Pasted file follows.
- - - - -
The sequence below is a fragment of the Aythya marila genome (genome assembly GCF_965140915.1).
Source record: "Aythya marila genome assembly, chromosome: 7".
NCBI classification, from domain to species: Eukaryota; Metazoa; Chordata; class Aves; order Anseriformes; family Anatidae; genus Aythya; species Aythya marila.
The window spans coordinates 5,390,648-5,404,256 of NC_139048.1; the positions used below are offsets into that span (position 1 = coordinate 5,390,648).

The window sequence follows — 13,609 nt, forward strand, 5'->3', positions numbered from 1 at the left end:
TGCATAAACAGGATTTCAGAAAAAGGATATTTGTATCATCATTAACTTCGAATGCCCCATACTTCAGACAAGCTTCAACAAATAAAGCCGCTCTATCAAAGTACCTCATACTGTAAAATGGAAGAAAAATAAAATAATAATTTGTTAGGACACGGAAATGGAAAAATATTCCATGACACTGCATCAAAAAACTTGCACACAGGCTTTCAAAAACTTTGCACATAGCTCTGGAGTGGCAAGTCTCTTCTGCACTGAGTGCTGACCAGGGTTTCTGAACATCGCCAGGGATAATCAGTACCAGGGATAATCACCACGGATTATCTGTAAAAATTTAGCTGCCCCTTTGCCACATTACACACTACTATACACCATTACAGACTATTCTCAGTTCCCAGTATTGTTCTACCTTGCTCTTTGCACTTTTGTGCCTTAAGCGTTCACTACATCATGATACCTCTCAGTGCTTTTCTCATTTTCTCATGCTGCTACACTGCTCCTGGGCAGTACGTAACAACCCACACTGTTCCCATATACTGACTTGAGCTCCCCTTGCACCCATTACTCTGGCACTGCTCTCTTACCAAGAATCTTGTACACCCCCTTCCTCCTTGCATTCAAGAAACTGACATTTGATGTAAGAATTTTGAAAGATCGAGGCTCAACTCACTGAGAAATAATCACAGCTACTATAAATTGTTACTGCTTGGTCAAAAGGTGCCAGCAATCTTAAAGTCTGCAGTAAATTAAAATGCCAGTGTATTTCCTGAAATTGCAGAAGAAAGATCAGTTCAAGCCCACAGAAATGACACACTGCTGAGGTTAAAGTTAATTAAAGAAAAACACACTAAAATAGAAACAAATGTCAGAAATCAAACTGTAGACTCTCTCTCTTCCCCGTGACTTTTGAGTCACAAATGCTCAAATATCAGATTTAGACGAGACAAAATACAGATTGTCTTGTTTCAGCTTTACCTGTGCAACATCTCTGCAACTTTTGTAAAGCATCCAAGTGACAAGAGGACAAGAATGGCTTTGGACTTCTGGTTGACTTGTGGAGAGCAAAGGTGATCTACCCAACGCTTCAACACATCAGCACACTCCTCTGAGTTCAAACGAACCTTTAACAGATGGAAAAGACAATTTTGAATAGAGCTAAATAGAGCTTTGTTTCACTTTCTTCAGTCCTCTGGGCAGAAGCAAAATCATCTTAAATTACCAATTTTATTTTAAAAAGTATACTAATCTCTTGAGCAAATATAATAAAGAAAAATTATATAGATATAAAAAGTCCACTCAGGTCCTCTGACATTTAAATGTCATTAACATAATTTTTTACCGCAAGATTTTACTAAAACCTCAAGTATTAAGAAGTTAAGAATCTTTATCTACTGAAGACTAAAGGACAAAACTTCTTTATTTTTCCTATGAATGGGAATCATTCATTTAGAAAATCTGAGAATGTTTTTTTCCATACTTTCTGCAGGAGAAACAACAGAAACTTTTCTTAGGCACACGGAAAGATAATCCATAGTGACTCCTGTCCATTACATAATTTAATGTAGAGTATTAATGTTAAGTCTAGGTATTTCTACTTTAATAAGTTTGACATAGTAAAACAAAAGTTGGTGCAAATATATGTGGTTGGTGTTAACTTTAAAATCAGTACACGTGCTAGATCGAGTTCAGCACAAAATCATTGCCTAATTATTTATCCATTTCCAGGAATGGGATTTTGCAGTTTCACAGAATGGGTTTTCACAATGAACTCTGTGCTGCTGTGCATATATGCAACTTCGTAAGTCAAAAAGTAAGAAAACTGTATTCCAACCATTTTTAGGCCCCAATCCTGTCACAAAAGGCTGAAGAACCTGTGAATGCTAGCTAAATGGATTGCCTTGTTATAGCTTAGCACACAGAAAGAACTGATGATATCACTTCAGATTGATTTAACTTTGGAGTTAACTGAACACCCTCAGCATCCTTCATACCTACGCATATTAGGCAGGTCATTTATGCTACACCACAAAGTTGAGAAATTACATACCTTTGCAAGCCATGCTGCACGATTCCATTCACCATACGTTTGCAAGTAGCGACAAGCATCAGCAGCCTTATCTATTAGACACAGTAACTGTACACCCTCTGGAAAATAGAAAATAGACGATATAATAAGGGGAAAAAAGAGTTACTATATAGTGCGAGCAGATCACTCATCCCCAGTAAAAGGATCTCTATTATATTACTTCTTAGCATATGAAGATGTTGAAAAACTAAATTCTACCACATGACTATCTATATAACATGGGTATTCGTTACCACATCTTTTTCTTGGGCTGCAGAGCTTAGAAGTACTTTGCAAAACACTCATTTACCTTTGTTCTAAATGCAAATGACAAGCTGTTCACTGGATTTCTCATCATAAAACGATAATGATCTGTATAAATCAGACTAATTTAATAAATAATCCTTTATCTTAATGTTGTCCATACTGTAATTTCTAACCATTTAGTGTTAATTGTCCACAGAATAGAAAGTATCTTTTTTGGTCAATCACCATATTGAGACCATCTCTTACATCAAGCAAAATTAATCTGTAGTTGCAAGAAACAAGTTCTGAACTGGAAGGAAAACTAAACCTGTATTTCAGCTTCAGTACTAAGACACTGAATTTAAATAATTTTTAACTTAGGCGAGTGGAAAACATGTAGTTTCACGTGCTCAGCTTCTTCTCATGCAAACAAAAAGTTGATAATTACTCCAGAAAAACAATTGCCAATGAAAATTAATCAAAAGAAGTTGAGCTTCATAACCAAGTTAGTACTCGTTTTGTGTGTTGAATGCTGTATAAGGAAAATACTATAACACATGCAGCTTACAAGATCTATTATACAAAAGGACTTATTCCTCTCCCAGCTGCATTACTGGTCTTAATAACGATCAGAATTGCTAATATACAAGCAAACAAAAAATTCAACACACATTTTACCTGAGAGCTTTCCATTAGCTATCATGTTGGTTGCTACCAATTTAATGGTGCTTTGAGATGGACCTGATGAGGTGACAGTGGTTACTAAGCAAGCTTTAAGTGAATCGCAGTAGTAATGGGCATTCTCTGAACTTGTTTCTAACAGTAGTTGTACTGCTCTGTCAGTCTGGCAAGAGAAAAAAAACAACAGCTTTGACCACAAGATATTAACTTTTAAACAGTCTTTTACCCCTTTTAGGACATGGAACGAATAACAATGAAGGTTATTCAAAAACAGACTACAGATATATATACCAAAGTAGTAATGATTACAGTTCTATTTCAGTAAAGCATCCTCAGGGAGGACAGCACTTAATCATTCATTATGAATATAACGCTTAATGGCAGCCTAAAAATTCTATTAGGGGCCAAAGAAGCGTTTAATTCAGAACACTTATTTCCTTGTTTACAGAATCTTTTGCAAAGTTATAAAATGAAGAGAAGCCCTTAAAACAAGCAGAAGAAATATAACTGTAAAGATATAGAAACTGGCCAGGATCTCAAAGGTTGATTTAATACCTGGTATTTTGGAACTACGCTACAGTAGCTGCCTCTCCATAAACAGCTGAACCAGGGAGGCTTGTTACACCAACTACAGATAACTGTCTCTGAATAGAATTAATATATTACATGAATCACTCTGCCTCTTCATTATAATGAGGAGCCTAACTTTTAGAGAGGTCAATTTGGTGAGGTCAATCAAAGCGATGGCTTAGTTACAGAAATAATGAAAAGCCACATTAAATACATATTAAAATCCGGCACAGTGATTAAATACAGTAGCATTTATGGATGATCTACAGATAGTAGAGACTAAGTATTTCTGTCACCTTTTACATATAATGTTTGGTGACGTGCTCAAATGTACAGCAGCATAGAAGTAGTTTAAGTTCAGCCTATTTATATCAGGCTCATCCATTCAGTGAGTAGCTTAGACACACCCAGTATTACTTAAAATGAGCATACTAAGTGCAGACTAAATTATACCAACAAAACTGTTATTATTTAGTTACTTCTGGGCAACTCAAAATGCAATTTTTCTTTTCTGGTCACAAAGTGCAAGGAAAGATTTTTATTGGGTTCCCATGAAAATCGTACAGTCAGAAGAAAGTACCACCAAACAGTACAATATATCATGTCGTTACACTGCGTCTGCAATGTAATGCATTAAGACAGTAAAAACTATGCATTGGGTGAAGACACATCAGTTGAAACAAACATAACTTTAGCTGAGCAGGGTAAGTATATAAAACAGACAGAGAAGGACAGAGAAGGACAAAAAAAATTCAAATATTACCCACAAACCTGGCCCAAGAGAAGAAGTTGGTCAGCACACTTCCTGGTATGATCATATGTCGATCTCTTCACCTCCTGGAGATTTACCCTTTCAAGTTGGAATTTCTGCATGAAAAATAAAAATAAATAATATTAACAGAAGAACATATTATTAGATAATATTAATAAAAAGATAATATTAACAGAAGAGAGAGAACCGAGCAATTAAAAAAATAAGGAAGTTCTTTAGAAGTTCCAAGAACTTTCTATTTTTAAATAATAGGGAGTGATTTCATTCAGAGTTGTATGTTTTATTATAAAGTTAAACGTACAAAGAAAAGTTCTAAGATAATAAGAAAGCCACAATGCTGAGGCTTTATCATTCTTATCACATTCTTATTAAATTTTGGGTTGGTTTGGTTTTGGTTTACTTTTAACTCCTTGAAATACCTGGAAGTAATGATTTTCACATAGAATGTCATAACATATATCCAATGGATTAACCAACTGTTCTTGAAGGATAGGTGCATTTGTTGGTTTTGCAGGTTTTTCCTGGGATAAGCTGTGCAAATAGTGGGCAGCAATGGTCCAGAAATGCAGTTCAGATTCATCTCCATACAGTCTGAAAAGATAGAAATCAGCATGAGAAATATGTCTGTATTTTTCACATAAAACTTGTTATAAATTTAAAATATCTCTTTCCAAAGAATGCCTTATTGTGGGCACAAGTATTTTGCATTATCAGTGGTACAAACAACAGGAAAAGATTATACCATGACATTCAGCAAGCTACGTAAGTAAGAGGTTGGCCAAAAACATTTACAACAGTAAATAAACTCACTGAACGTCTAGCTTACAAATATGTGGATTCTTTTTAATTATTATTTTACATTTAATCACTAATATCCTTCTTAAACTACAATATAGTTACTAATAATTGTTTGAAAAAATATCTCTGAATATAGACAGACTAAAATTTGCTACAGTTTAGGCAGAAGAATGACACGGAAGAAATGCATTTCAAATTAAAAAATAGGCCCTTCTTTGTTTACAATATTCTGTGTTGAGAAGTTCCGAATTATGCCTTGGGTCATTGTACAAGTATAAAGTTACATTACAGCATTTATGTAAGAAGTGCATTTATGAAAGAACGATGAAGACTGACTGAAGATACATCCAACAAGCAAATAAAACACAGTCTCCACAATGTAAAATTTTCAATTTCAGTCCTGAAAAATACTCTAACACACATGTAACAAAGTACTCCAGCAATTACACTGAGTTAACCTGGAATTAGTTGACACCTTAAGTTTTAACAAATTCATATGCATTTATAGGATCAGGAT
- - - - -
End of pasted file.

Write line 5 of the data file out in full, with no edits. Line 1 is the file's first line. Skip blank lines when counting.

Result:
The window sequence follows — 13,609 nt, forward strand, 5'->3', positions numbered from 1 at the left end: